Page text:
Opinion: The logic of the Anthropocene
Dr. Ofri Ilany | 08.12.2021 | Photo: Unsplash
“Use and throw away” has become much more than a concept in the present era. It is a whole way of life in a world where everything is disposable: plastic, paper and polluting fuels. Perhaps the solution to the problem threatening our existence is to learn to live like the plants? Could humankind change its habits and rescue the earth and civilization itself?
Dr. Ofri Ilany, a research fellow at the Polonsky Academy, writes about the different meanings of "disposable" and how we treat the world. A lecture series he designed and hosts will begin in January: The Anthropocene Epoch: Life after Nature, which will be about less-discussed aspects of the Anthropocene and the environmental crisis.
One of the characteristics of the present era is that our generation is experiencing things that have never happened before in history. It has to do with the point that the human race has reached as a global species that rules and is present in every corner of the earth. Every year unusual events are reported that have no precedent. Every day we experience natural phenomena that only occur once in tens of millions of years – well beyond the time frame of human existence. For thousands of generations humans faced various political and social problems, but mega-fires in the Arctic Circle and the massive melting of glaciers have apparently never happened in any historical era. Therefore, the events we are seeing today as a result of the environmental crisis are unique, singular, one-time events. It parallels our mentality as consumers, accustomed to single-use, disposable products.
The cliché says you only live once. That is true of course, but the uniqueness that governs the present time is less like only living once or a once-in-a-lifetime love, and more like a disposable wrapper or a disposable wipe. A disposable product is one you throw away right after use. The fact that they are meant to be used just once is what makes disposable products so attractive. Throwing them away is supposed to be just as enjoyable as using them. And so we treat the world: unfortunately, the average consumer enjoys their ability to consume it. After all, consumption means disposal, destruction.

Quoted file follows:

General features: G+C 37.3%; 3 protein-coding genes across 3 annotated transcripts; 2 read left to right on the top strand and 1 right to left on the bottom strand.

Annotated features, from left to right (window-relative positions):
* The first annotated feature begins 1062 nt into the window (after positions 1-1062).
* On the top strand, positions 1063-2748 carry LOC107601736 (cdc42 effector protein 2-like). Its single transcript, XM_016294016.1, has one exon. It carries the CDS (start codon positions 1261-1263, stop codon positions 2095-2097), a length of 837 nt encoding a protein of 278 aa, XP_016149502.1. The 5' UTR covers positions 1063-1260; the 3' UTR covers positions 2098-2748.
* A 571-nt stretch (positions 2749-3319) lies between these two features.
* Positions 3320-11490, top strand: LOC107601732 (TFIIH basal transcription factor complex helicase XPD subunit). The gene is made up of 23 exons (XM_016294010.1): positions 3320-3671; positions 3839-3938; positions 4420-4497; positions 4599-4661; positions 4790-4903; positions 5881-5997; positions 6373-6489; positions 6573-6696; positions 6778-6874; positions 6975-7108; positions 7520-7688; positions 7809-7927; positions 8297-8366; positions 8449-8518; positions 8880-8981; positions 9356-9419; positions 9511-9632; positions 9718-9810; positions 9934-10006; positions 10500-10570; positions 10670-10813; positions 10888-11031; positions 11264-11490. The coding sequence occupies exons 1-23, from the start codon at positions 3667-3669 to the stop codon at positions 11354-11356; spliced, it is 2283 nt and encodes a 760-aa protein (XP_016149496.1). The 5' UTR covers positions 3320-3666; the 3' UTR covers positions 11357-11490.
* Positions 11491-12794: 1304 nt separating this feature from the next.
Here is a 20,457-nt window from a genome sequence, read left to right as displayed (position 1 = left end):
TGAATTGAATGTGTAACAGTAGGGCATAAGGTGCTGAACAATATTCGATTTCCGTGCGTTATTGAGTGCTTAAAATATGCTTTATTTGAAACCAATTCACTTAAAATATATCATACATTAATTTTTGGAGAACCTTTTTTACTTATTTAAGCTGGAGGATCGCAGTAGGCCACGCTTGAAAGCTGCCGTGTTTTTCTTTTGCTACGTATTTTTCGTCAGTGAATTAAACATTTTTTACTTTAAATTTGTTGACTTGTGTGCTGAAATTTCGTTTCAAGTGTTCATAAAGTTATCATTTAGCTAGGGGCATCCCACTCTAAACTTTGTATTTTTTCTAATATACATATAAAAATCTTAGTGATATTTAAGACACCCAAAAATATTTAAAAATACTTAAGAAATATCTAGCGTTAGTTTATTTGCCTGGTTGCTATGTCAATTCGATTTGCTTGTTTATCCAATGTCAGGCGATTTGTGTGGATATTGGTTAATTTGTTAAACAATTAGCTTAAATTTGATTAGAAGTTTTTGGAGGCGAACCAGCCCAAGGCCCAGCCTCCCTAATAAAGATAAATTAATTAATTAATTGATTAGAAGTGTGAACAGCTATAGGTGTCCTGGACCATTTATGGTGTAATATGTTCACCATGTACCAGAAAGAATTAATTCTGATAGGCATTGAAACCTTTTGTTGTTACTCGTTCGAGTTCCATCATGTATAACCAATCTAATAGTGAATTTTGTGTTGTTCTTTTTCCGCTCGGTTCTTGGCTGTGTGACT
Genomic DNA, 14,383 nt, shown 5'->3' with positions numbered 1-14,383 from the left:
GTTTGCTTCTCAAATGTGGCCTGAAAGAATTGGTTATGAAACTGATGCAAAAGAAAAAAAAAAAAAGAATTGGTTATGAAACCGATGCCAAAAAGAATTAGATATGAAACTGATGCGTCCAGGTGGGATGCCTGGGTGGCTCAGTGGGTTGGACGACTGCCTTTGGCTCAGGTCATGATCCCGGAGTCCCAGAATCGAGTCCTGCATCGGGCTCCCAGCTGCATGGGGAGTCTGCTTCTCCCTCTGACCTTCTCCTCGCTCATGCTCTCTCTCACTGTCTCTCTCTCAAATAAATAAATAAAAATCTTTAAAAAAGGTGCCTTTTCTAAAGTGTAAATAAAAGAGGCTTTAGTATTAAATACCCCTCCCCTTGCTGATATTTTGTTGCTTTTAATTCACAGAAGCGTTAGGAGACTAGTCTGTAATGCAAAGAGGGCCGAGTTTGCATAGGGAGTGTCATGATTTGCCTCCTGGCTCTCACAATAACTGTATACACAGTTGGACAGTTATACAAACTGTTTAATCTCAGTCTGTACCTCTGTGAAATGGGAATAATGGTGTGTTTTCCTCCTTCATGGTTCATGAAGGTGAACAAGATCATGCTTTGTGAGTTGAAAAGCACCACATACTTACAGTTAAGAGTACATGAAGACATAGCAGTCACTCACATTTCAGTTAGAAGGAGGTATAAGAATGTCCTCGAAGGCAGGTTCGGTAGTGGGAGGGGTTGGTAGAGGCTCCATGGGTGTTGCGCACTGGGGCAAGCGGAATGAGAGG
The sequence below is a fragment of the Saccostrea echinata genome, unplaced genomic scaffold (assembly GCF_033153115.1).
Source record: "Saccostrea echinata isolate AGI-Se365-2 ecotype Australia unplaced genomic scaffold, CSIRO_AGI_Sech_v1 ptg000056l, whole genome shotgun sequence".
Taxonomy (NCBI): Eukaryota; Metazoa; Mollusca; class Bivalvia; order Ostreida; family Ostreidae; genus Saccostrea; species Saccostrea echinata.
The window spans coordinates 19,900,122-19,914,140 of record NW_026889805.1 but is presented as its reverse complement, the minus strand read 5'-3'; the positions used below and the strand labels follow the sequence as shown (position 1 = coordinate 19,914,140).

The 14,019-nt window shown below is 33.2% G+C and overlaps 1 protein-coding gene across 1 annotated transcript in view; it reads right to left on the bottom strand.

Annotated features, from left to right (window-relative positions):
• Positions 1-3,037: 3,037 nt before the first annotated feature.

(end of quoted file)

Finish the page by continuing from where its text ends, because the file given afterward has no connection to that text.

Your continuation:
The oceans are filling with plastic, and in developed countries there is a growing demand to outlaw disposable dishes. Wooden straws are replacing plastic straws, and progressive businesses avoid even printing their bills on paper. It would appear that several decades of criticism of the consumer culture produced sensitivity to disposable products. But actually, the contrary is true: the logic of disposable dishes now governs all of our relationships with the world.
We learn to treat the earth itself as a disposable product. Ultimately, that is natural: decades of use of disposable cups and plastic bags taught us that to “use and throw away” is the right way to treat the whole world: the landscape, the oceans, the forests and the natural resources.
And we may have reached the earth’s limits. On the macro level, what is happening now on earth is the rapid consumption of the fossil fuel reserves that accumulated in the depths of the earth for the entire history of the planet. These are carbon fuels that accumulated over hundreds of millions of years in a process of photosynthesis performed by ancient plants. They accumulated as coal, oil and natural gas, the remnants of plants from earlier ages that remained buried in the depth of the earth.
For about two hundred years, and especially the last decades, humans have used the vast reserves of buried energy. They also learned how to produce plastic out of them – another product of oil we use. The use of fossil fuels is the condition that facilitated the rapid acceleration of human activity since World War II. It gave us unprecedented freedom, prosperity and longevity. But at the same time it created an unprecedented transformation of our planet. We rapidly transfered hundreds of billions of tons of carbon from the earth to the atmosphere.
But when we burn oil, coal and gas, we not only fill the atmosphere with carbon; we also quickly consume energy that plants took pains to store very slowly, over hundreds of millions of years. The plants on earth will probably need hundreds of millions more years to re-create the energy reserves we are consuming at a fantastic pace. This means that if a future civilization appears on earth after we become extinct, there may be no fossil energy left for it to use. Yet again we prove that we treat our planet as if it were a disposable product.
To survive on the planet we will have to learn how to live like plants; to rely on renewable energies and materials. There is a reasonable chance we will succeed: in recent years we have begun to partially let go of our dependence on the existing fuel reserves. We have learned how to produce energy directly from the sun – solar energy. But this change also has a tremendous price. Our challenge is to perform it quickly enough to rescue our civilization.